His son Saif al-Islam, long seen as the successor to his father before the wave of protests in the north African country, also briefly showed up at a Tripoli hotel where journalists are staying giving an interview to the BBC.
Saif had not been seen in public since coalition air strikes on March 19.
Laabidi, who met with Greek Prime Minister George Papandreou on Sunday, held talks with Turkish Foreign Minister Ahmet Davutoglu Monday on a possible ceasefire.
Gathafi's regime was "looking for a solution," Athens said, as Laabidi then travelled to Malta for discussions on the seven-weeks conflict.
But the rebels swiftly rejected any deal involving the Gathafi family.
"Gathafi and his sons have to leave before any diplomatic negotiations can take place," Transitional National Council spokesman Shamseddin Abdulmelah told AFP, adding the regime had lost any right to talk of a negotiated exit after it continued to pound Misrata, 214 kilometres (132 miles) east of Tripoli.
Ahead of a meeting next week in the Qatari capital Doha of the international contact group on Libya, Italy announced it was joining France and Qatar in recognising the TNC, and said it would send ships and planes to evacuate the wounded from Misrata.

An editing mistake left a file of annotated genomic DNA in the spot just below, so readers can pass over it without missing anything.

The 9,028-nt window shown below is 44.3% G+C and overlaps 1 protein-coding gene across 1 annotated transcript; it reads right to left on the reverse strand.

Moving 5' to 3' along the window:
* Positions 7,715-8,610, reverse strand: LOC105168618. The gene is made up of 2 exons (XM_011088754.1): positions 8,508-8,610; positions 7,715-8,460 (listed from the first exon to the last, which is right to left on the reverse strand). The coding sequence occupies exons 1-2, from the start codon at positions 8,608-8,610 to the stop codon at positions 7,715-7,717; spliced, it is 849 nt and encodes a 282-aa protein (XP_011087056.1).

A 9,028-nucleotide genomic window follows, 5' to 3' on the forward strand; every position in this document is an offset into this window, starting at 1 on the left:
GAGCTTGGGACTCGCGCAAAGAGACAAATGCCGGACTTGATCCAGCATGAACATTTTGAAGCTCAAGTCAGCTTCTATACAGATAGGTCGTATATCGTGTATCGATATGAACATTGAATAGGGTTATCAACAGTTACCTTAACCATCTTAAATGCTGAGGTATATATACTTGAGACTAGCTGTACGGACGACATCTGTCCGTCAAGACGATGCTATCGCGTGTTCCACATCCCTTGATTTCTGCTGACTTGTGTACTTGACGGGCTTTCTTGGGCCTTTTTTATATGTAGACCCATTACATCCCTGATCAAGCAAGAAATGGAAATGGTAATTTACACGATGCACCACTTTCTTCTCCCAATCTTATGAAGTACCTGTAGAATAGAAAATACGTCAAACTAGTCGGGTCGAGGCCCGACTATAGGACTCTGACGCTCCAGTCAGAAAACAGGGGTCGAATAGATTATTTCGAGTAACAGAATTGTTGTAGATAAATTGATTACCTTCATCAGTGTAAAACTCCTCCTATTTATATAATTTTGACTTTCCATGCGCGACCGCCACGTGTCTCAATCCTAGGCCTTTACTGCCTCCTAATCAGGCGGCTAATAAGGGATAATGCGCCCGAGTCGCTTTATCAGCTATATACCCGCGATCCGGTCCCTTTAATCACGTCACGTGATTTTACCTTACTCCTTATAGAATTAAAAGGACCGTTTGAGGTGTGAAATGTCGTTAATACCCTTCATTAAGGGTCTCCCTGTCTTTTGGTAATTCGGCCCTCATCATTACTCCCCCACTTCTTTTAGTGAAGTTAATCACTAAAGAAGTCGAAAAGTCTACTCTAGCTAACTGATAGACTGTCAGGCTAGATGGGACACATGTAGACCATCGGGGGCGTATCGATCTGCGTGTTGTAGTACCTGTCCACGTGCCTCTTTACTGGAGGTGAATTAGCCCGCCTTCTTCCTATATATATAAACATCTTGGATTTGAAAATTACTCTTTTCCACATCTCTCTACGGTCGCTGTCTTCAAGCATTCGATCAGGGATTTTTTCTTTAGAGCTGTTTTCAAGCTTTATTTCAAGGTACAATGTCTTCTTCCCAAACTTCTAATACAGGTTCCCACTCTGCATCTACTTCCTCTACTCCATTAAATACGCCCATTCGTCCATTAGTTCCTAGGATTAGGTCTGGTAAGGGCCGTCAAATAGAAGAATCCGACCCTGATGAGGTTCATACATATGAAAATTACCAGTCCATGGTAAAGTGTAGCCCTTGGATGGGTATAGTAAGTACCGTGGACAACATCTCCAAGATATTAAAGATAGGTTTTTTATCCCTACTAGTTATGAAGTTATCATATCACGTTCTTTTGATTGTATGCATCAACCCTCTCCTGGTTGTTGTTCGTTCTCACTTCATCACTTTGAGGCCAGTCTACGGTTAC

Rebels there again pleaded for support from the international coalition to counter Gathafi's forces who have bombarded the city for more than a month.
"Gathafi's forces will not stop bombing the city. The planes of NATO, whose mission is to protect civilians, do not even fly over the region," said a rebel spokesman.
But the US military on Monday withdrew its fighter jets from the international air campaign, after keeping them in the air for another 48 hours at NATO's request.
US combat sorties ended at 2200 GMT, with American warplanes on standby as NATO takes the lead, Pentagon spokesman Captain Darryn James said.
After that, "US aviation assets are expected to cease strike sorties and will remain on an alert status if NATO requests their support," James said.
For more than 40 days the insurgents have defended Misrata, Libya's third largest city, as it is besieged and pounded by Gathafi's troops.